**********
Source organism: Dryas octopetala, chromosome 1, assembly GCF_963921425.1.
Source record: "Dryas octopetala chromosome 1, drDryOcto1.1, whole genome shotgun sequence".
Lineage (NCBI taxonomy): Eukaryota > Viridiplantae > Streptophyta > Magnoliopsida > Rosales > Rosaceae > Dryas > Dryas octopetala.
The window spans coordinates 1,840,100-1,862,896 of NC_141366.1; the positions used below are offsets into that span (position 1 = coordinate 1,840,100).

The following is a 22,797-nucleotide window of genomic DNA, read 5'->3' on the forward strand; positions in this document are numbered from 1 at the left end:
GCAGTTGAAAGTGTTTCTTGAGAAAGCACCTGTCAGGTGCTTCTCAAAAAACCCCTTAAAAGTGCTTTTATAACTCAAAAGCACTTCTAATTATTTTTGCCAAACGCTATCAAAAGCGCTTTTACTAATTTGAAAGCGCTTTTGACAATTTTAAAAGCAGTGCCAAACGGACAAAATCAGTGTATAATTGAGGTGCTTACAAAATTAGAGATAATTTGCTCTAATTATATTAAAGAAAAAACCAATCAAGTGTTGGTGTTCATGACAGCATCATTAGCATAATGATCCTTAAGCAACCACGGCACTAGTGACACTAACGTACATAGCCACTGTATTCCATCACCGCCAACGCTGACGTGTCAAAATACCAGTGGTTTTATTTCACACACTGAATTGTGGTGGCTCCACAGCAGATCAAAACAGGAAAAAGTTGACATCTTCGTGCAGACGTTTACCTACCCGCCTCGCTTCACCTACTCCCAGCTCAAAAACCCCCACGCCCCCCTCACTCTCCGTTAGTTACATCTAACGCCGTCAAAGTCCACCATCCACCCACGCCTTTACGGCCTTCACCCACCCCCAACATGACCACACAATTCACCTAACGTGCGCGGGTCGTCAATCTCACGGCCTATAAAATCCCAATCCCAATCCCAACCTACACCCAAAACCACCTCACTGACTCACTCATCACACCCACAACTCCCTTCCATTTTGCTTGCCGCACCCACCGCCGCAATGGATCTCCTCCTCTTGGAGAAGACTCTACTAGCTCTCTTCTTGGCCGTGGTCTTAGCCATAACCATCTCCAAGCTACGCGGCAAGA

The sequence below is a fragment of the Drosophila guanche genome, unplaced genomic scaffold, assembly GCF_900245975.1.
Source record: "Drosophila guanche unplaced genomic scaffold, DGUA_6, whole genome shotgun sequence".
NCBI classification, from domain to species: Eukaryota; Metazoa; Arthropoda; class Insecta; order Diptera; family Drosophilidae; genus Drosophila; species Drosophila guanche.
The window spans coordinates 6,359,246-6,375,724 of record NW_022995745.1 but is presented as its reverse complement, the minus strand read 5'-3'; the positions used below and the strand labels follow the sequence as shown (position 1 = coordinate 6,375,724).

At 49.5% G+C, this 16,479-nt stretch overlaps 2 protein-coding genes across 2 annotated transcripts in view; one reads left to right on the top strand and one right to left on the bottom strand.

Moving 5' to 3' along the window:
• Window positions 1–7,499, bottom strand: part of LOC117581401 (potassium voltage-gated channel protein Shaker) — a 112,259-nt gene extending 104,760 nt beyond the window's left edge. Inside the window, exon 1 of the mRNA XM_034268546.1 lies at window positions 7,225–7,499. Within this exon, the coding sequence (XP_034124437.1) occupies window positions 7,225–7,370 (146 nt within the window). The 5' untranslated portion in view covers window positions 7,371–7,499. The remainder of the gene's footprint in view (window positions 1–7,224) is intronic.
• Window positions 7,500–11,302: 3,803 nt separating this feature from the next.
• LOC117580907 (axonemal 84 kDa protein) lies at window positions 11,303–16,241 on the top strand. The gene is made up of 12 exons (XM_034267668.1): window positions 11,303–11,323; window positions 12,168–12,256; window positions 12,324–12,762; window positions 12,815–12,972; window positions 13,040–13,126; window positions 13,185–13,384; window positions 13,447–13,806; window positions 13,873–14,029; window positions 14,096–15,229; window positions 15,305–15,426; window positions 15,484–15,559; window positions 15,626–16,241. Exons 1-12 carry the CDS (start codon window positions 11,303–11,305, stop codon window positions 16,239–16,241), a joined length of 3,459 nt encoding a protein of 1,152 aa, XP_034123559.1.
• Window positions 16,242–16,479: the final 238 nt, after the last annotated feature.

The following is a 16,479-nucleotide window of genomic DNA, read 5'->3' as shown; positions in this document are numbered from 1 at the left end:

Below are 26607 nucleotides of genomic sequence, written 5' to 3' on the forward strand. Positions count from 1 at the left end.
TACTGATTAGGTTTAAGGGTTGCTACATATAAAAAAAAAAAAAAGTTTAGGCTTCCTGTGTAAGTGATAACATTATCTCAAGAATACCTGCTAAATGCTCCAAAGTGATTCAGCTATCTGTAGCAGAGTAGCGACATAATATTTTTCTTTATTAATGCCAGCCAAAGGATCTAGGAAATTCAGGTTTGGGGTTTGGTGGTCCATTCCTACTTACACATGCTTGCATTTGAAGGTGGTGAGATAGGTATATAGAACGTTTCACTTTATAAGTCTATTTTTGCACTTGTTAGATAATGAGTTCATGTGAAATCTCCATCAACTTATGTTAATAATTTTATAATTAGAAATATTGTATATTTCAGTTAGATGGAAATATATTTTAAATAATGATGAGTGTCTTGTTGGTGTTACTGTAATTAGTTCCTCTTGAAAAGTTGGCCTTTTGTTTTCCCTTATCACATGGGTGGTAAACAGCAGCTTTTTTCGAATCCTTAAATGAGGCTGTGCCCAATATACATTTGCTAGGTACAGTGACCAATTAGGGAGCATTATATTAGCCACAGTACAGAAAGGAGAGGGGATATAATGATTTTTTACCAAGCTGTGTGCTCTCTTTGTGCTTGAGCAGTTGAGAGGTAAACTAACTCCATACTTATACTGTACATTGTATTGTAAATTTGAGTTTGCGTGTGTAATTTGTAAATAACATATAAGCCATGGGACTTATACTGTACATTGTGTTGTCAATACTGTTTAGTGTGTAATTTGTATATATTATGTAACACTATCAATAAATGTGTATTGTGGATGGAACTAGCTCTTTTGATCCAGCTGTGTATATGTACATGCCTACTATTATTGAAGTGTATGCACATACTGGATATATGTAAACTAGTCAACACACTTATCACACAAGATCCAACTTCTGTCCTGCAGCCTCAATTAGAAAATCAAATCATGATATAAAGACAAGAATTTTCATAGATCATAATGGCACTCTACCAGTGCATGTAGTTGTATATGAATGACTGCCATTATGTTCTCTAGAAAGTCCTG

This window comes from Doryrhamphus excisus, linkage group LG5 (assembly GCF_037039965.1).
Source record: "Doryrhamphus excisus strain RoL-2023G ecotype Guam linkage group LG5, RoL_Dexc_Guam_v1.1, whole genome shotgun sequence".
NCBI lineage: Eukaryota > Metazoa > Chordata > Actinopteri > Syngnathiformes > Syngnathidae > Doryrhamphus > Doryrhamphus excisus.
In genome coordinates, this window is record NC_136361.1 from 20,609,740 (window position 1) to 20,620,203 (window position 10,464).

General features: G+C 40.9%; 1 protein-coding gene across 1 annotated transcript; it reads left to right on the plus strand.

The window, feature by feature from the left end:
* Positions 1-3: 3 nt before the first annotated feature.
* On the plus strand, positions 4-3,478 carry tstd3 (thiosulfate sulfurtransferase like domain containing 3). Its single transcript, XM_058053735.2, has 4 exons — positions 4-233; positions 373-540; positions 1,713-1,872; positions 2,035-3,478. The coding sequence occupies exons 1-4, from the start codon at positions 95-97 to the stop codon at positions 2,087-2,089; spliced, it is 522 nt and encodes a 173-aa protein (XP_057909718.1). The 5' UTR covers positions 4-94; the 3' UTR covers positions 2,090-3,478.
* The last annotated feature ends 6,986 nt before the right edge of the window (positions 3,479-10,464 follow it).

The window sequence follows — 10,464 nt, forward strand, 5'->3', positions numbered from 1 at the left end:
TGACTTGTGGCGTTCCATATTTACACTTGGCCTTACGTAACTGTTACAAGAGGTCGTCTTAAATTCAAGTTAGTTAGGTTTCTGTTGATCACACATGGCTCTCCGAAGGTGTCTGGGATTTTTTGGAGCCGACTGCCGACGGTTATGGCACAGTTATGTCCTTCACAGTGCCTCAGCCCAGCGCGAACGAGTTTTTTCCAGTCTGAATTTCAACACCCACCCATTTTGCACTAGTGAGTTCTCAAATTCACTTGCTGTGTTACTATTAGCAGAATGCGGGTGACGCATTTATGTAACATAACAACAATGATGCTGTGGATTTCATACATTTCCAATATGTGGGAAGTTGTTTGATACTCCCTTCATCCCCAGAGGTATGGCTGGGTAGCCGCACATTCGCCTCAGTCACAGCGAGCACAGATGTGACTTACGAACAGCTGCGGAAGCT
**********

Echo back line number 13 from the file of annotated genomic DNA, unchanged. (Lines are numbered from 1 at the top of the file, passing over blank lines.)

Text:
• Window positions 1–7,499, bottom strand: part of LOC117581401 (potassium voltage-gated channel protein Shaker) — a 112,259-nt gene extending 104,760 nt beyond the window's left edge. Inside the window, exon 1 of the mRNA XM_034268546.1 lies at window positions 7,225–7,499. Within this exon, the coding sequence (XP_034124437.1) occupies window positions 7,225–7,370 (146 nt within the window). The 5' untranslated portion in view covers window positions 7,371–7,499. The remainder of the gene's footprint in view (window positions 1–7,224) is intronic.